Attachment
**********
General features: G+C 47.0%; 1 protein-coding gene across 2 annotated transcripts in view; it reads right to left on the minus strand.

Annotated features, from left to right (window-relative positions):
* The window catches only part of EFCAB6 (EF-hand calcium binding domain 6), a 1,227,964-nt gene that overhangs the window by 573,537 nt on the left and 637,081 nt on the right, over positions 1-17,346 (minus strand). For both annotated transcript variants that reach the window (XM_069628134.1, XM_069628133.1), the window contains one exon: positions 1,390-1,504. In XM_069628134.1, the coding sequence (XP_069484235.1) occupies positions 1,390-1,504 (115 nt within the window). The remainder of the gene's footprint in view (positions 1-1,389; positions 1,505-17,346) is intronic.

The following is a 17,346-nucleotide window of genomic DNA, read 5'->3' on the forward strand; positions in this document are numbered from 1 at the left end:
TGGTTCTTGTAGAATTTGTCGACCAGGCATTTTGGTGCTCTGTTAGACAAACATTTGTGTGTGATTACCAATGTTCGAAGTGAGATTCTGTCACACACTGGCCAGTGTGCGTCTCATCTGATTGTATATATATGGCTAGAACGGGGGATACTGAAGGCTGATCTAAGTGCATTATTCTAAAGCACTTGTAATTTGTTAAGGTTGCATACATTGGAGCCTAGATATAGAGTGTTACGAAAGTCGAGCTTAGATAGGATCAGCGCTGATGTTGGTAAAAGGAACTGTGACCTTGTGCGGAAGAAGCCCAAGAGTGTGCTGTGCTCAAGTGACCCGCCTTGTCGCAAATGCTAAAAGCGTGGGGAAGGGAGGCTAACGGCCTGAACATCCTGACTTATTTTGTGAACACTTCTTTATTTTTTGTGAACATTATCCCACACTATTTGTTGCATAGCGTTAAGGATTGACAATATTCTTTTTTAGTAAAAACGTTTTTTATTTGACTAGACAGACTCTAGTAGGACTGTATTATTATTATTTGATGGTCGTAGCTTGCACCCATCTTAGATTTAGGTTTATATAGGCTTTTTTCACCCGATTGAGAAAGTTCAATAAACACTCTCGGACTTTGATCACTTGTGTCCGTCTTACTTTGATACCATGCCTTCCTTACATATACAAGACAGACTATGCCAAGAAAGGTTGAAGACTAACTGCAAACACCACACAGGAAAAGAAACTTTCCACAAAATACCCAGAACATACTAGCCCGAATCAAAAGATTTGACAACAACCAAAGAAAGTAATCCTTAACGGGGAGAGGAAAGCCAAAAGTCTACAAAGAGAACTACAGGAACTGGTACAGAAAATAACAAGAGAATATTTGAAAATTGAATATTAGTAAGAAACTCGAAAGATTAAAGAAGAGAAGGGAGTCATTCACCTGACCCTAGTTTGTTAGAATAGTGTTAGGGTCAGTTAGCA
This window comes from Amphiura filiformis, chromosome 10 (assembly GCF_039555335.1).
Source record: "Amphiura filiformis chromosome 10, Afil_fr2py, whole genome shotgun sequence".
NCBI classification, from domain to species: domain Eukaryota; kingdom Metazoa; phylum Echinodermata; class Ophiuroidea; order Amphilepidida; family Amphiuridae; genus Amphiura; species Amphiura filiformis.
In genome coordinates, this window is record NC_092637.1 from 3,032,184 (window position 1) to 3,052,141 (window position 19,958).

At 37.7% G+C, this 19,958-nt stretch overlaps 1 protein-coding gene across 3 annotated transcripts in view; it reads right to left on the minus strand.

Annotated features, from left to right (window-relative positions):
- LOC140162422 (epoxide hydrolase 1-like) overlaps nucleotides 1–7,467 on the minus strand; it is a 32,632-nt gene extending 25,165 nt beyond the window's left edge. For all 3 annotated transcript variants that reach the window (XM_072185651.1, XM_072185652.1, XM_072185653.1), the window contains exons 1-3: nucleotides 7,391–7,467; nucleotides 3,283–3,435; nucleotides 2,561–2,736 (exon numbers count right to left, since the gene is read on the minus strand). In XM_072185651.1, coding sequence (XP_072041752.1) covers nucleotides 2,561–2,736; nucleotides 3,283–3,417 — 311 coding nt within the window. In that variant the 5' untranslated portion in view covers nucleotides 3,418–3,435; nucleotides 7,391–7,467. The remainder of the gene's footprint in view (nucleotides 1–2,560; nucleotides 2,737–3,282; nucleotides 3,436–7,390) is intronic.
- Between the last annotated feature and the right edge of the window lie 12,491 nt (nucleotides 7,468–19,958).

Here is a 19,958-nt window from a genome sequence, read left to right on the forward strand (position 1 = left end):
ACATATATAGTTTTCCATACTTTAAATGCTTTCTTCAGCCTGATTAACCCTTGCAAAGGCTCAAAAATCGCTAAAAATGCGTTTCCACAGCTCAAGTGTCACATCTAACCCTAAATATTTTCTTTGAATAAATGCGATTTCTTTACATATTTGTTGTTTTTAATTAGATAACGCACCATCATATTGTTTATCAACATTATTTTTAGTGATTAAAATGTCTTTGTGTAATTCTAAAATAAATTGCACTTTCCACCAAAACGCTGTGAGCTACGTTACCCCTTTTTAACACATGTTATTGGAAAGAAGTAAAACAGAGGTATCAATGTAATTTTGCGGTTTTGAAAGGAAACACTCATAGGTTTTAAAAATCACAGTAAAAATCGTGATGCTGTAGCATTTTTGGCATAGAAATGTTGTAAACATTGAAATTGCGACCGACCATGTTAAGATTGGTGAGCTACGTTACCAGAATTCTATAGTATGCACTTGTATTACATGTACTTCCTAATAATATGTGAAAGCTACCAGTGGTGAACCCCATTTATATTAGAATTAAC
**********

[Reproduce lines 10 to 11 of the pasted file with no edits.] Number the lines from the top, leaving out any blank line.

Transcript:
At 37.7% G+C, this 19,958-nt stretch overlaps 1 protein-coding gene across 3 annotated transcripts in view; it reads right to left on the minus strand.

Annotated features, from left to right (window-relative positions):